Computer vision based reuse detection in digital artworks
Image reuse refers to the use of visual elements of existing images in order to
create new ones. In this thesis, we study the automatic image reuse detection problem
in digital artworks, which is a relatively under-studied problem of image retrieval. We
introduce two novel image reuse datasets: an artificial dataset that simulates different
types of reuse systematically, and an annotated natural dataset that includes a set
of digital artworks that are crawled from the web. Based on the natural dataset, we
propose a taxonomy which identifies the primary types of reuse and manipulations.
Then, for image reuse detection, we evaluate different feature extraction and classification
methods that are commonly used for image copy detection, content-based image
retrieval, and computer analysis of artworks. The features we use include, color histograms,
Histogram of Oriented Gradient (HOG) descriptors, and the Scale Invariant
Feature Transform (SIFT) descriptor and its color-based variants. We use the bag-of-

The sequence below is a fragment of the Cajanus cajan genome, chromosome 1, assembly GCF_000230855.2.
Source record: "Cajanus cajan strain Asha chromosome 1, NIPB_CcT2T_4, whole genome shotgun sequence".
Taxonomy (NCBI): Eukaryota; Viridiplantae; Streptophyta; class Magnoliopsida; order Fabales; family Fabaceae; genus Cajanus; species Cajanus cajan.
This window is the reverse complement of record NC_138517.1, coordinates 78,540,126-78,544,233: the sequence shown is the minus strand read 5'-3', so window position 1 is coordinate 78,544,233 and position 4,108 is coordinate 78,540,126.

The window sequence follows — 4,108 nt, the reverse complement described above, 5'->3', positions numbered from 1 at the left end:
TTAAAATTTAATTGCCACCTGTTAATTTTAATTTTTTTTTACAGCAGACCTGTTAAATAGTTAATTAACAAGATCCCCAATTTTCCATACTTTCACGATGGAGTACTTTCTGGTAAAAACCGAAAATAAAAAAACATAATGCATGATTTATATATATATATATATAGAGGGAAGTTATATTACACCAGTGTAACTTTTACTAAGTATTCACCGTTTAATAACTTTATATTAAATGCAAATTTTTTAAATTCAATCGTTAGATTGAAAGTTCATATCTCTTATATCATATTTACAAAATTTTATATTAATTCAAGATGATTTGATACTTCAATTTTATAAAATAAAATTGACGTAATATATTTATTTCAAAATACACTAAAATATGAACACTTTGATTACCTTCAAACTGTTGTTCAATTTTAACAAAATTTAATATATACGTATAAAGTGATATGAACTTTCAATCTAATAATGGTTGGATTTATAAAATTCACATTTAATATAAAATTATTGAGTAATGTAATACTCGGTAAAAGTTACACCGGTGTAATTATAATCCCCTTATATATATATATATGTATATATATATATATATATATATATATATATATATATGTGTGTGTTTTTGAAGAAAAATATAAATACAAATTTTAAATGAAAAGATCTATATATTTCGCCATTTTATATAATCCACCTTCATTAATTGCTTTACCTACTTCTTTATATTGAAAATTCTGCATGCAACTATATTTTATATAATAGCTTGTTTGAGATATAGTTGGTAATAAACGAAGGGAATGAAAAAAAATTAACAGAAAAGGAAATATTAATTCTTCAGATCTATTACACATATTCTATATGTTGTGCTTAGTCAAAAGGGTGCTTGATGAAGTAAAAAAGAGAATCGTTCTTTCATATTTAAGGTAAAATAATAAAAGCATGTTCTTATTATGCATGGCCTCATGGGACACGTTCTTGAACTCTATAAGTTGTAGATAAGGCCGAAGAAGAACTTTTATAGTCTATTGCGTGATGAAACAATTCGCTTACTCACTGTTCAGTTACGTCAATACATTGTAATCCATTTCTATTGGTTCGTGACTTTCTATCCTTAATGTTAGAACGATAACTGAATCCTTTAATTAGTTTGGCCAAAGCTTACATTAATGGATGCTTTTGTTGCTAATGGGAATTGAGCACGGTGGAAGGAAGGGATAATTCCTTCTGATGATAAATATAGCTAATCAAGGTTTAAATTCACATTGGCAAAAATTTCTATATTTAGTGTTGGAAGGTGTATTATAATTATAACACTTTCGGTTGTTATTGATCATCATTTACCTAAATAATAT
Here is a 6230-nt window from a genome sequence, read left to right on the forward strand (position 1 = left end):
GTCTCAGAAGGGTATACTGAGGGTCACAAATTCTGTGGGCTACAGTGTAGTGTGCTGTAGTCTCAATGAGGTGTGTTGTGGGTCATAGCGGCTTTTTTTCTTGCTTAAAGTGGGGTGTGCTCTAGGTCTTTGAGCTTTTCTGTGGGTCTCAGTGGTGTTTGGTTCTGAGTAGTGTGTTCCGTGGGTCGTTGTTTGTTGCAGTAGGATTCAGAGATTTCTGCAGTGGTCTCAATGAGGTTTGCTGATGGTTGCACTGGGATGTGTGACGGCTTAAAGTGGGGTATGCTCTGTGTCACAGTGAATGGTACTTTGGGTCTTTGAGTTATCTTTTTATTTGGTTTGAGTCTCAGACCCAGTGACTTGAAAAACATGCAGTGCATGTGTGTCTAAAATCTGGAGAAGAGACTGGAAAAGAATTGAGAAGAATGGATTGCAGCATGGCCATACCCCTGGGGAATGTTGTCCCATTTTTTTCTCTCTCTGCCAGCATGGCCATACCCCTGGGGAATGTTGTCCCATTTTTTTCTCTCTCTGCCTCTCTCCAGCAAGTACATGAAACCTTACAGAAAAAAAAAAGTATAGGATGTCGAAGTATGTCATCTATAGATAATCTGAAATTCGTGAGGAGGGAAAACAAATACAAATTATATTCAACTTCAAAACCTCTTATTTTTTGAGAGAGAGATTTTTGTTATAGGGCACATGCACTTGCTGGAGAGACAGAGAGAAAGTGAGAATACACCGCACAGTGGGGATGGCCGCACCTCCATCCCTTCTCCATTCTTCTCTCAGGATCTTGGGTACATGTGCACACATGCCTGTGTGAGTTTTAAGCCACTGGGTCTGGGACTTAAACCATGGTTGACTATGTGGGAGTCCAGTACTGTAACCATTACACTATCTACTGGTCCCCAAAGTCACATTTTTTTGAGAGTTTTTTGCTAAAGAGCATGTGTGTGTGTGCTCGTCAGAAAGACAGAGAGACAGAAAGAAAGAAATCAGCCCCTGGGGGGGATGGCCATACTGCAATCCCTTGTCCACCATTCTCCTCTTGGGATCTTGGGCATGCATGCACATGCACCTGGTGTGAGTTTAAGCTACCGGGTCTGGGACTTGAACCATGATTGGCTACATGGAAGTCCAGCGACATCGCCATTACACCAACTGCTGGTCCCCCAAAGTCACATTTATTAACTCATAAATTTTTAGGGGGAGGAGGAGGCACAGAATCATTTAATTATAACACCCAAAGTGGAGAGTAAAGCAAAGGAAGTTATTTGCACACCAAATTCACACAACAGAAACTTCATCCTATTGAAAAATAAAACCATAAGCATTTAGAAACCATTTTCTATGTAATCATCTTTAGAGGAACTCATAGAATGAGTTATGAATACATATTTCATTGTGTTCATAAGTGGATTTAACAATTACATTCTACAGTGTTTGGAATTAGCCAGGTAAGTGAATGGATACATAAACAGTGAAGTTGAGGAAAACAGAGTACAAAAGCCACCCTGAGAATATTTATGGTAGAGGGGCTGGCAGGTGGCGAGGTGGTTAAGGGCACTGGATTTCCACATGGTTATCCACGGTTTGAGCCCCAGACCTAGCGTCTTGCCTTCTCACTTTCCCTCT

visual-words (BoW) approach with the SIFT descriptors. We also present a novel
image description algorithm, called the Affine Invariant Salient Patch (AISP) descriptor,
which provides a foreground sensitive description of images by fitting concentric
ellipses to the most salient region in an image and extracting features from each track.
Our results show that the AISP method can be suitable for reuse detection with its
compactness and good retrieval accuracy, especially in images with prominent foreground
objects. On the other hand, the use of the SIFT descriptors in a BoW model
can be more advisable in a more natural setting and for cluttered scenes.